I've read a lot about plying and there are many good technical articles out there about HOW to ply, but nothing about WHY one should ply.

What I discovered is that - at least with this yarn - the singles knit up a bit scratchy.  Plying the singles into a balanced 2ply yarn made it squishy and soft.  That was the magic...the transformation from scratchy to soft.
I downloaded an app about spinning for my's pretty cool, really. It's full of information and different calculators, twist, grist, etc.

I thought that my roughly 13 wpi (wraps per inch) singles would ply into a 6 wpi yarn that would be a worsted it turns out, it came out more of a chunky weight.

I was so entranced with the squishy softness of this yarn, that I started knitting a toque last night with it...and finished it this morning.  It's sitting blocking now, waiting to go to it's new home.

My neighbour spent some time with me yesterday, carding up rolags.  Much of the wool he carded is spun up into this toque...



Tuesday, January 11, 2011

another thing to do with fleece

One of the things I got up to last weekend with the fleece was making felted soaps.  It's really very easy and low tech...and the results are so worth it.

Why felt soap?
Gentle exfoliation.
Subtle, natural antibiotic properties of fleece.
Regular contact with wool ;)

There is a wonderful soapary (is that a word) up the Valley from us - Mountain Sky.  The greengrocer down the hill from us carries end cuts (or off cuts) of this lovely soap in a big bulk bin.  The pieces can all be different kinds, and non-standard sizes, but are always first-rate quality.  I had a bag of these in the cupboard that I used for my project.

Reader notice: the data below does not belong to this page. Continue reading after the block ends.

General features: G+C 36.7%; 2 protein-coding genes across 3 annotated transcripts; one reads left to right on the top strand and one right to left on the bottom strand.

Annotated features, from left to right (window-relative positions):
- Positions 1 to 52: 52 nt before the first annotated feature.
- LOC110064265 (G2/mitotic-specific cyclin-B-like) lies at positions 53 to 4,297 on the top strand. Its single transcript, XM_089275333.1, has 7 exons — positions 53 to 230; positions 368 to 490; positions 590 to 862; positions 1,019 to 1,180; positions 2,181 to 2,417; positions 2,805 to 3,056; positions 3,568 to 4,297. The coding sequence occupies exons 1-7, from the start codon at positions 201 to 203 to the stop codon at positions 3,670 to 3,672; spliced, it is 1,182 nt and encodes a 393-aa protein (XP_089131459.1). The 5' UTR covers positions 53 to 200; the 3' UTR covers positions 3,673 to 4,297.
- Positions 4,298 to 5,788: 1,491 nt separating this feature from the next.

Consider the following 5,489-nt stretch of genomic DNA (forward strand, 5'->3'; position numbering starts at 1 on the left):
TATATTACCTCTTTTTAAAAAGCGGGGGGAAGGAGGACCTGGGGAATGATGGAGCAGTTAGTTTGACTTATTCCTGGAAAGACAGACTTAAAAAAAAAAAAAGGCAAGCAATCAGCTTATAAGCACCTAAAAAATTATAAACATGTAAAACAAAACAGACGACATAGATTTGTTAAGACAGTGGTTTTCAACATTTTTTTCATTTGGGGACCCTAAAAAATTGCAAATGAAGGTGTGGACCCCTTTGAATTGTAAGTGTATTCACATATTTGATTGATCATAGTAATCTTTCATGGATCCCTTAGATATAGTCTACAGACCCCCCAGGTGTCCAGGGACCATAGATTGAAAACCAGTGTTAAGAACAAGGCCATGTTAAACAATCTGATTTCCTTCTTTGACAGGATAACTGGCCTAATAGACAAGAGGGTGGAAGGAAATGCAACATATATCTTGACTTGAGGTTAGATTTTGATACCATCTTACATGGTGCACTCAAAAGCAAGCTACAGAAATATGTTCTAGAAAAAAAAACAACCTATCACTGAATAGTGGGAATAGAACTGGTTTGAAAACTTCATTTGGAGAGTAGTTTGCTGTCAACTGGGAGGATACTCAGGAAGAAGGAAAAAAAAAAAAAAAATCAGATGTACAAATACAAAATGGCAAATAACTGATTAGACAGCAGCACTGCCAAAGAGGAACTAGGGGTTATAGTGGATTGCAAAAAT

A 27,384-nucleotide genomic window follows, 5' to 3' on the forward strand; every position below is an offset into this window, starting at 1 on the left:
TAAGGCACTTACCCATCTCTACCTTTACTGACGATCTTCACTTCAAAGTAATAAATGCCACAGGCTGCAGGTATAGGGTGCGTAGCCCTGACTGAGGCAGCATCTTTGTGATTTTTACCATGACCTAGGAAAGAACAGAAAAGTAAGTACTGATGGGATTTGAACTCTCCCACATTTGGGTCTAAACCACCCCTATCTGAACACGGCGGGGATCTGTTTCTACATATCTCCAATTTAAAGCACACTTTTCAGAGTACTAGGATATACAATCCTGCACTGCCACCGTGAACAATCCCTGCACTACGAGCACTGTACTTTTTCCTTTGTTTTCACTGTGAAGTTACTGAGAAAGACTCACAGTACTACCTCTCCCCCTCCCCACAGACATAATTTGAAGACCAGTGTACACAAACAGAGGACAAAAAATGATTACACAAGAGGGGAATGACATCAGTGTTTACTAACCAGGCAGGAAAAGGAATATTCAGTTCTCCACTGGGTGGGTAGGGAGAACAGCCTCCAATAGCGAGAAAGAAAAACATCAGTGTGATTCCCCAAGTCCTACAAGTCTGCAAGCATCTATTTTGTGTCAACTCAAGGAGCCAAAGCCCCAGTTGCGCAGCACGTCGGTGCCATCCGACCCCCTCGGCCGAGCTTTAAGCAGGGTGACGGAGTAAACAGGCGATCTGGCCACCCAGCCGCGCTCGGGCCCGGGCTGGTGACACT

It's very simple.
Have ready some rolags or combed fleece, a sushi mat (or washboard), some chunks of nylon stocking, a towel, soap and a drying rack.

Wrap the soap in fleece, making sure that all the corners are covered, and that there are no thin spots.

 Stretch the chunk of nylon stocking over the wrapped soap carefully, to not shift the fuzzy fibre coating.  Because I was doing several, I did each step to all the soaps, production style.

The picture at left is a bit decieving...the nylon stocking is only tied at one end.  It's twisted and tucked underneath at the other.  If you tie both ends of the stocking, you'll have to cut the stocking to get the soap out...and eventually your stocking pieces won't be big enough to do anymore soap!

Dribble a bit of dishsoap on the nylon-wrapped bundle, then dribble some hot water on it.  Start rubbing it in your can be pretty vigorous!  If it feels too dry at first, add more water until it's all frothy and foamy (you don't want it dripping wet).

Rub it on the sushi mat (or another ribbed surface) to speed along the felting process.  Make sure that you rub each edge, end and flat plane of the soap.  When it starts to feel like all the fleece has compressed evenly, you can slide it out of the stocking.

Keep rubbing it in your hands and on the sushi mat until the fibre is completely compressed and not loose around the soap anywhere.  Rinse it in the sink, roll it in the towel to blot out most of the water, then set it on the drying rack to dry. Et Voila!  Finished!

I made about 8 of them for gifts.  It's got me thinking about other things that I could felt. Hmmmm.


Sunday, January 09, 2011

Making good on my resolution

I'm trying to be a good girl and follow the Illustration Friday suggestions, but this week's topic (deja vu) just didn't catch my fancy.  I opted instead to try the Sketchbook Challenge's topic: 'Highly Prized'.

 So, rather than draw my family (which was my first thought) or my hands (which was my second thought)

I drew my skates.  

You can click on either picture for a larger version.